If my iPhone rings and I see a number that I don’t recognize, I don’t answer. My theory is that anyone who knows me and wants to talk with me with leave a message. This theory has yet to be proven wrong.
Apparently, lots of other folks feel the same way. Hiya, which specializes in nuisance and scam call protection, that released findings showing that as robocalls continue to rise, Americans are using their mobile phones less and less to make and receive calls.
According to Hiya’s analysis, spam calls grew to 25.3 billion in the first half of 2019, up 128% compared to the same period last year, and nearly reaching the 26.3 billion robocalls Americans received in all of 2018. The average number of spam calls a consumer receives has more than doubled in the last six months, up to 16 per month compared to seven at the end of last year.
Simultaneously, the number of calls being picked up has dropped to less than one in two (48%), a four percent decline since Hiya initially released the State of the Phone Call report in January. The number of calls Americans make is being impacted as well. On average, people make and receive a total of 178 calls per month, a 17% decrease since the beginning of the year.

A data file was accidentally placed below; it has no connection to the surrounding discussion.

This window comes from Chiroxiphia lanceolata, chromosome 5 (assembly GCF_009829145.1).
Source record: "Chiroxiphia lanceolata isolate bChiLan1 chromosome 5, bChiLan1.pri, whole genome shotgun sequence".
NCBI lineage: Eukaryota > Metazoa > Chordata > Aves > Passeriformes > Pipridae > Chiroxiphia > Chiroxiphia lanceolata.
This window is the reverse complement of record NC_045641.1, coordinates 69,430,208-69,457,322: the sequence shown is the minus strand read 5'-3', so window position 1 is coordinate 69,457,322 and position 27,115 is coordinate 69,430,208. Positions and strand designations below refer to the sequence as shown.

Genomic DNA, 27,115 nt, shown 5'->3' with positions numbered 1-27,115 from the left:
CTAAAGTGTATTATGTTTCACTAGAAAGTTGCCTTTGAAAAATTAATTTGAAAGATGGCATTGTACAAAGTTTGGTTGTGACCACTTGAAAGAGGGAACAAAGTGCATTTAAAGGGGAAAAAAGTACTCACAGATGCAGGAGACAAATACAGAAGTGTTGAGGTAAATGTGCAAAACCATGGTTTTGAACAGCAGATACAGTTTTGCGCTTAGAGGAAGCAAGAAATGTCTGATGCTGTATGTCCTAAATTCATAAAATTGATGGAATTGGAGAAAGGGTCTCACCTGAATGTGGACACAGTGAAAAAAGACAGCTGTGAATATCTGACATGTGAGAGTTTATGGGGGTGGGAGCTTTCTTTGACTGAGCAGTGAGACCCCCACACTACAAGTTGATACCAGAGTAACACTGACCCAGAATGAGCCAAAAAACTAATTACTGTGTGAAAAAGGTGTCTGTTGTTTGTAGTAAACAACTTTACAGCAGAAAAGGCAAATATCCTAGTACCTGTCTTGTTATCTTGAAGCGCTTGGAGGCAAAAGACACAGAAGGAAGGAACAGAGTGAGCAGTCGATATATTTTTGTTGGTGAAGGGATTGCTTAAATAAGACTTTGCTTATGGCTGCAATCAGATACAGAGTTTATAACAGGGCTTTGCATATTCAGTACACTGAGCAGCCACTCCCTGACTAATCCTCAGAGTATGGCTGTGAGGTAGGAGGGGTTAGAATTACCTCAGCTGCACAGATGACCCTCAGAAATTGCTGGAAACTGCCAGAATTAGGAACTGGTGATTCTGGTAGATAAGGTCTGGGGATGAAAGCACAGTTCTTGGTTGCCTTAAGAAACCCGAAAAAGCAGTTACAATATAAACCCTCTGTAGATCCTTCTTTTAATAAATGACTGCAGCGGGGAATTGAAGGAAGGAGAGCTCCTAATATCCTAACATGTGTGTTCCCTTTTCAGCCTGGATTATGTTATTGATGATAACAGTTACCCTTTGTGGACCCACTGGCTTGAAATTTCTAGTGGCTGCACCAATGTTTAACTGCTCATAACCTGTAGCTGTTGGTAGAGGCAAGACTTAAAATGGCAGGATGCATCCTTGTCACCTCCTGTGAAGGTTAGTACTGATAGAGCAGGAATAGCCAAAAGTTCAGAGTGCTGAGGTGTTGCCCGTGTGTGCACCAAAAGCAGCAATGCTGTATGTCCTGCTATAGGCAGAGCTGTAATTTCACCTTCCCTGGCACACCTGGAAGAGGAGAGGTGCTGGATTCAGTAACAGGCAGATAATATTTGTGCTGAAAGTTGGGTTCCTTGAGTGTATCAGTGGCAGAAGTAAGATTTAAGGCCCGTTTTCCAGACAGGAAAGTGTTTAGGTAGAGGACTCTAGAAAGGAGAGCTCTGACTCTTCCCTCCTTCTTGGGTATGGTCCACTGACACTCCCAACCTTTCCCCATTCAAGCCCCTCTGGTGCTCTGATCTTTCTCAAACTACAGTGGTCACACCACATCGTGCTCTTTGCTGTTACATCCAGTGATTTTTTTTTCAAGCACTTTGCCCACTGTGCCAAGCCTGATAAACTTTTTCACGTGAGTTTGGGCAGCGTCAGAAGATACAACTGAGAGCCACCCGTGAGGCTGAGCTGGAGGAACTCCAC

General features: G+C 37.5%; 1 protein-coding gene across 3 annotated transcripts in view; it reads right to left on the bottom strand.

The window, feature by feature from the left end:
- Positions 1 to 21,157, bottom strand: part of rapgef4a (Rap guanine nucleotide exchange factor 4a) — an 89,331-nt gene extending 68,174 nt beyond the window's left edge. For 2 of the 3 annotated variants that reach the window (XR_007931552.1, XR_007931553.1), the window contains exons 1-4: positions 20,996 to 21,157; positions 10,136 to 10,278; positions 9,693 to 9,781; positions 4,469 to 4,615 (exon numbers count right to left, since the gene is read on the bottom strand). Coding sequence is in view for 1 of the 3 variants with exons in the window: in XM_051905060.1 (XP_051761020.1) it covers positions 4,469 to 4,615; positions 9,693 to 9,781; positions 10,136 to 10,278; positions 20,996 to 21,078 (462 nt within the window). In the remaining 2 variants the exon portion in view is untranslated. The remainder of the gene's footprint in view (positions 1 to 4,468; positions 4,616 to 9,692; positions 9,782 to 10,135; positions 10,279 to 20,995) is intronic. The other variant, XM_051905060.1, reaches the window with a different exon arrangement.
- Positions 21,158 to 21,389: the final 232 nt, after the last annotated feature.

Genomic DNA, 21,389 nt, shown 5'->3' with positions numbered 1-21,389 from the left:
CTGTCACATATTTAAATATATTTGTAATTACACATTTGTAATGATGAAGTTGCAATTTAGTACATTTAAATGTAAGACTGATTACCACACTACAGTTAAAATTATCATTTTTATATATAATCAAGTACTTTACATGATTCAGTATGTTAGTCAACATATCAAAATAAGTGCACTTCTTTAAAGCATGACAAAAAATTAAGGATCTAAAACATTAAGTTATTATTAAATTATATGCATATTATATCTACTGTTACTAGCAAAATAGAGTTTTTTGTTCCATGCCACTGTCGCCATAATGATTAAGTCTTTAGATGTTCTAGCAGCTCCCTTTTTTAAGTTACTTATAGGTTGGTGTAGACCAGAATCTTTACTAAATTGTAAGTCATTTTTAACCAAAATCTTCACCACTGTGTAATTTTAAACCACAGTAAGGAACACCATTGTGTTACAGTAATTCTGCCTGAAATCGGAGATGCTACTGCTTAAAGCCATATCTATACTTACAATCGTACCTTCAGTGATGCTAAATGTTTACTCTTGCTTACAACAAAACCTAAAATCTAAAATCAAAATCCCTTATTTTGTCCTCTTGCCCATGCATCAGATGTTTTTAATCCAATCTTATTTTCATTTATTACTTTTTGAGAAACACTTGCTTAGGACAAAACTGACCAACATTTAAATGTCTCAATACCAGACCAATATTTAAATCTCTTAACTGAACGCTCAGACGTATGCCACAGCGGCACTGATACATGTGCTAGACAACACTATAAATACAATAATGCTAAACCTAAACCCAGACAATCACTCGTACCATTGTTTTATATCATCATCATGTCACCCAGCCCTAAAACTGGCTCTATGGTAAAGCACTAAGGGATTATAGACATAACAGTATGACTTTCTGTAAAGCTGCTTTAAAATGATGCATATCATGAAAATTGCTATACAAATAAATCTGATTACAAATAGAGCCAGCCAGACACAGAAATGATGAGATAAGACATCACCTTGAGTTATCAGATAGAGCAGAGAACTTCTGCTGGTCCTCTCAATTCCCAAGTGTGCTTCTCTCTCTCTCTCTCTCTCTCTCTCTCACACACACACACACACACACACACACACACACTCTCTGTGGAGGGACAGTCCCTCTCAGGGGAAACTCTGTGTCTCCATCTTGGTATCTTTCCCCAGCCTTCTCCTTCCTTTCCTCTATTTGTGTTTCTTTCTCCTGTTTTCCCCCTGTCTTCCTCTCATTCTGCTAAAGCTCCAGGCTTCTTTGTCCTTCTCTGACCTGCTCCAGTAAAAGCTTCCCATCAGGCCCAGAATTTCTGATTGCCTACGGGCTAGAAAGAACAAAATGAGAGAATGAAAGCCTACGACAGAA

“It should come as no surprise that the pervasiveness of spam calls is having an impact on how Americans use their phones. Now less than one in two phone calls is answered,” says Hiya CEO Alex Algard. “At the same time, there’s been a significant increase in pick up rate for calls that are identified as legitimate businesses. This shows that trust in who is on the other end of the phone is absolutely paramount to consumers these days.”
Over the first half of the year, Hiya found that 69% of calls identified as a legitimate business were picked up by consumers, a 16% increase from the beginning of the year. Calls from businesses to consumers have also nearly doubled in duration, lasting an average of 2 minutes and 53 seconds, up from 54 seconds in January.
While robocalls have made people wary of answering their phones, it’s still the preferred form of communication for many industries, from healthcare to financial services to education, which underscores the importance of accurately identifying both unwanted and wanted calls, according to Hiya.